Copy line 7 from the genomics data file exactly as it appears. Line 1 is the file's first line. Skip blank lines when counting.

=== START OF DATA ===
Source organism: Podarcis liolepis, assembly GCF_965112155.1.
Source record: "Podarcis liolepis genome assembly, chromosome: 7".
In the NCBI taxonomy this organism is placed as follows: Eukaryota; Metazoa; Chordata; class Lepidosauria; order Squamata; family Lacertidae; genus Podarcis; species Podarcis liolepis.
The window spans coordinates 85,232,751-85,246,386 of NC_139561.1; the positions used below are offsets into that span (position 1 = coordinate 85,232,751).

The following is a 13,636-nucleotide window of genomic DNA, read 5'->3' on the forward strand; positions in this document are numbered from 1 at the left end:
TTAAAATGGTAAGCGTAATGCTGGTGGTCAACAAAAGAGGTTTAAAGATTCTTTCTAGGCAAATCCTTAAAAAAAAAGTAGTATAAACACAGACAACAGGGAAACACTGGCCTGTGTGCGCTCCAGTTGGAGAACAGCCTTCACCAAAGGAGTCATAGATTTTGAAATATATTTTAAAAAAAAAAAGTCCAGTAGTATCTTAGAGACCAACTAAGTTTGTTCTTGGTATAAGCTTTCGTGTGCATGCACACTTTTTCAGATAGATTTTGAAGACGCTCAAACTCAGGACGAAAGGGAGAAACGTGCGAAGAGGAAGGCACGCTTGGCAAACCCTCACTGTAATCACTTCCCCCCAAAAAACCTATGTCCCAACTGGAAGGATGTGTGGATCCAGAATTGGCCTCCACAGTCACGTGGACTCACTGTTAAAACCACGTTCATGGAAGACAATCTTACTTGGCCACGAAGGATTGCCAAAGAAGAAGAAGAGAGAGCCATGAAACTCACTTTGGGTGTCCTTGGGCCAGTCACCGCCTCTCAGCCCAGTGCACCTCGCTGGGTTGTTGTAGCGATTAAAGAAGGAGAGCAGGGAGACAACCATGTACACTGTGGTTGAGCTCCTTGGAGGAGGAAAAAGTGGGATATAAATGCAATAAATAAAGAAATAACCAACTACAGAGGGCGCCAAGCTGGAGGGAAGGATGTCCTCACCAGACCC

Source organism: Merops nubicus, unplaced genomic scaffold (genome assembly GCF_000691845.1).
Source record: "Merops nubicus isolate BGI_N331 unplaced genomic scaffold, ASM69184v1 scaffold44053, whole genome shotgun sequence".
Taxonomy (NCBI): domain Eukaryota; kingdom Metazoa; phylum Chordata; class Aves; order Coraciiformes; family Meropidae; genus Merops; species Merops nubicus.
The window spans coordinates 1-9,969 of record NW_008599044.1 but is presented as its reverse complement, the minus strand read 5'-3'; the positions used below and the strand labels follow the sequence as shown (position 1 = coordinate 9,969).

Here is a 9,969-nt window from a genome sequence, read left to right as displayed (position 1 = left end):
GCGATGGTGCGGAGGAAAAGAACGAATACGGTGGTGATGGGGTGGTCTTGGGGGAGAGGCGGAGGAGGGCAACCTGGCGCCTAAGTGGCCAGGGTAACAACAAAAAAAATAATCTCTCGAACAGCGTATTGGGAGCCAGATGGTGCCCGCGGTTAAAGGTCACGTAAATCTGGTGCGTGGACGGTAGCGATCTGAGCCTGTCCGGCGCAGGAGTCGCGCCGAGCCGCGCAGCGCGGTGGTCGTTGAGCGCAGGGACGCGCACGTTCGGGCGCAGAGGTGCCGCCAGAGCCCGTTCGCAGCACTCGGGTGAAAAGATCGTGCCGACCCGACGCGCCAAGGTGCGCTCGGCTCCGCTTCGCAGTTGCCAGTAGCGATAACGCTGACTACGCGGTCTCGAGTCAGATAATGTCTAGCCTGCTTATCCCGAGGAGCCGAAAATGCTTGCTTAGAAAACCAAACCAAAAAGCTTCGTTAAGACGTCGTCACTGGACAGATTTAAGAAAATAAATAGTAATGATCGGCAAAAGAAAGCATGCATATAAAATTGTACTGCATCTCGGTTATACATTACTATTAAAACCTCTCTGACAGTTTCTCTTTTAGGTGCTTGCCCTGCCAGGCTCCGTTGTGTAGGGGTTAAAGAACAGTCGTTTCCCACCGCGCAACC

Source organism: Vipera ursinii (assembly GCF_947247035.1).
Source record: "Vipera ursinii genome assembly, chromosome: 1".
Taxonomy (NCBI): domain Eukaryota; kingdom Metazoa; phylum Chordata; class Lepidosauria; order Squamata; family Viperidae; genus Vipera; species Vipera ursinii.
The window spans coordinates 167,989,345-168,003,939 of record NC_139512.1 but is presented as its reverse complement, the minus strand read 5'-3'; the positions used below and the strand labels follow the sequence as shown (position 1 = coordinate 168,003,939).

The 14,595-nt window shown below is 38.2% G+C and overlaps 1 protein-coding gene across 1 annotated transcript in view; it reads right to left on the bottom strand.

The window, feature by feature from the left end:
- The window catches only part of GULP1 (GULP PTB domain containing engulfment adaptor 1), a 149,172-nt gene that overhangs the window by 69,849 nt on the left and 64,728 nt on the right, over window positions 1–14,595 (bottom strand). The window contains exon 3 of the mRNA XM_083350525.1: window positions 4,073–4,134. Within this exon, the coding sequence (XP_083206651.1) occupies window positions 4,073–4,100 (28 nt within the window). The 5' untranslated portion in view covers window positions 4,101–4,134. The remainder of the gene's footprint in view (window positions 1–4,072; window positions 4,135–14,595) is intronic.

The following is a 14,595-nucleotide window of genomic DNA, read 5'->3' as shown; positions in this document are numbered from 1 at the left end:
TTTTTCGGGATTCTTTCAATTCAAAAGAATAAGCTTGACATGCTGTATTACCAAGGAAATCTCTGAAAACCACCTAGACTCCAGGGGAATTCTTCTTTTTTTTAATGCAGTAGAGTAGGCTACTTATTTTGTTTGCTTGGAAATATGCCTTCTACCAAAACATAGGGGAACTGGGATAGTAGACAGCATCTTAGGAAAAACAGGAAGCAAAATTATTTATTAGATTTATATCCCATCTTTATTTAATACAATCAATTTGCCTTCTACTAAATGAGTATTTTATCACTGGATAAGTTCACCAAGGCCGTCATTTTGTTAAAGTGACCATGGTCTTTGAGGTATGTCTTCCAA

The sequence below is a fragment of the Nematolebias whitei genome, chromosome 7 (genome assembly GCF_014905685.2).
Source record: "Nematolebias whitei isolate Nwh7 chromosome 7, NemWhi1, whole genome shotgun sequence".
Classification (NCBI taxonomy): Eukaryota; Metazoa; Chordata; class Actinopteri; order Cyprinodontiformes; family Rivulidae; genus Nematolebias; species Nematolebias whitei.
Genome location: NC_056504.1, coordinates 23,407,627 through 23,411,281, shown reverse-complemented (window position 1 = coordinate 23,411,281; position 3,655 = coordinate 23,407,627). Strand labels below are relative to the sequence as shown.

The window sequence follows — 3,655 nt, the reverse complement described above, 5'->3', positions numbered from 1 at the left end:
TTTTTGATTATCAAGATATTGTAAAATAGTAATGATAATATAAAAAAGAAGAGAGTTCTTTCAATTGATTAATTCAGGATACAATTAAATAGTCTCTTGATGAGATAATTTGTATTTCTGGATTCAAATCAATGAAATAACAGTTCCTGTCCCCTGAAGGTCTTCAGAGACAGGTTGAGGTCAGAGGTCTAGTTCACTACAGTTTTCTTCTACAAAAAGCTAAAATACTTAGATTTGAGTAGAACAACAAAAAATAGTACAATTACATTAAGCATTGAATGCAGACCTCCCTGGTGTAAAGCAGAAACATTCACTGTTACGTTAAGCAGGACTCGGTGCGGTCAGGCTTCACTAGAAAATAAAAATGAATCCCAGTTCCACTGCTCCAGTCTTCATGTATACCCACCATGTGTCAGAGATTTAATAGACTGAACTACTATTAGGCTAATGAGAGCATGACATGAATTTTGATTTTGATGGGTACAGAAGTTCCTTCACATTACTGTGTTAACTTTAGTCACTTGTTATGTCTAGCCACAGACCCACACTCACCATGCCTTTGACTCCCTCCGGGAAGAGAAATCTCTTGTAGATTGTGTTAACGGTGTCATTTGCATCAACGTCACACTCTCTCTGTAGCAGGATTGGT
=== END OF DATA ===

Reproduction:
Source organism: Merops nubicus, unplaced genomic scaffold (genome assembly GCF_000691845.1).